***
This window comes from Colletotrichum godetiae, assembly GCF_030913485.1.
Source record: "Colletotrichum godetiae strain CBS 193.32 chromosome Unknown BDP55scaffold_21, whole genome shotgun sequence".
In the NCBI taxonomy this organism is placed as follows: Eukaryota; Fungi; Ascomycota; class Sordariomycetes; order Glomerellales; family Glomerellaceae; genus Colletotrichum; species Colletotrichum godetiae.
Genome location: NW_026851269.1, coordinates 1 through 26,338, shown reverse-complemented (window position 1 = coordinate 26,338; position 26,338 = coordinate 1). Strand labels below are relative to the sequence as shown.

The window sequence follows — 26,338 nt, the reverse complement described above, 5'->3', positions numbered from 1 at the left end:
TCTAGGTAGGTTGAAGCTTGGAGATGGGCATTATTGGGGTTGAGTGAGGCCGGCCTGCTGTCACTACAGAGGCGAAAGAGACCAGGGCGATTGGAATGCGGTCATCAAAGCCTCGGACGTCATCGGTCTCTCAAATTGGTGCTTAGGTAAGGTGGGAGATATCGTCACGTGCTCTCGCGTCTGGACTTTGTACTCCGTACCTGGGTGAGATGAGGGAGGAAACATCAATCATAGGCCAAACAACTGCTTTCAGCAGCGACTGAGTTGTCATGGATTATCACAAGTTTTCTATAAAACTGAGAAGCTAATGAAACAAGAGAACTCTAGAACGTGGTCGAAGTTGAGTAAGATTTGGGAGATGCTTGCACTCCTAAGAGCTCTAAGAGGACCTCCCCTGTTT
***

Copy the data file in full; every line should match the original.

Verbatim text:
This window comes from Colletotrichum godetiae, assembly GCF_030913485.1.
Source record: "Colletotrichum godetiae strain CBS 193.32 chromosome Unknown BDP55scaffold_21, whole genome shotgun sequence".
In the NCBI taxonomy this organism is placed as follows: Eukaryota; Fungi; Ascomycota; class Sordariomycetes; order Glomerellales; family Glomerellaceae; genus Colletotrichum; species Colletotrichum godetiae.
Genome location: NW_026851269.1, coordinates 1 through 26,338, shown reverse-complemented (window position 1 = coordinate 26,338; position 26,338 = coordinate 1). Strand labels below are relative to the sequence as shown.

The window sequence follows — 26,338 nt, the reverse complement described above, 5'->3', positions numbered from 1 at the left end:
TCTAGGTAGGTTGAAGCTTGGAGATGGGCATTATTGGGGTTGAGTGAGGCCGGCCTGCTGTCACTACAGAGGCGAAAGAGACCAGGGCGATTGGAATGCGGTCATCAAAGCCTCGGACGTCATCGGTCTCTCAAATTGGTGCTTAGGTAAGGTGGGAGATATCGTCACGTGCTCTCGCGTCTGGACTTTGTACTCCGTACCTGGGTGAGATGAGGGAGGAAACATCAATCATAGGCCAAACAACTGCTTTCAGCAGCGACTGAGTTGTCATGGATTATCACAAGTTTTCTATAAAACTGAGAAGCTAATGAAACAAGAGAACTCTAGAACGTGGTCGAAGTTGAGTAAGATTTGGGAGATGCTTGCACTCCTAAGAGCTCTAAGAGGACCTCCCCTGTTT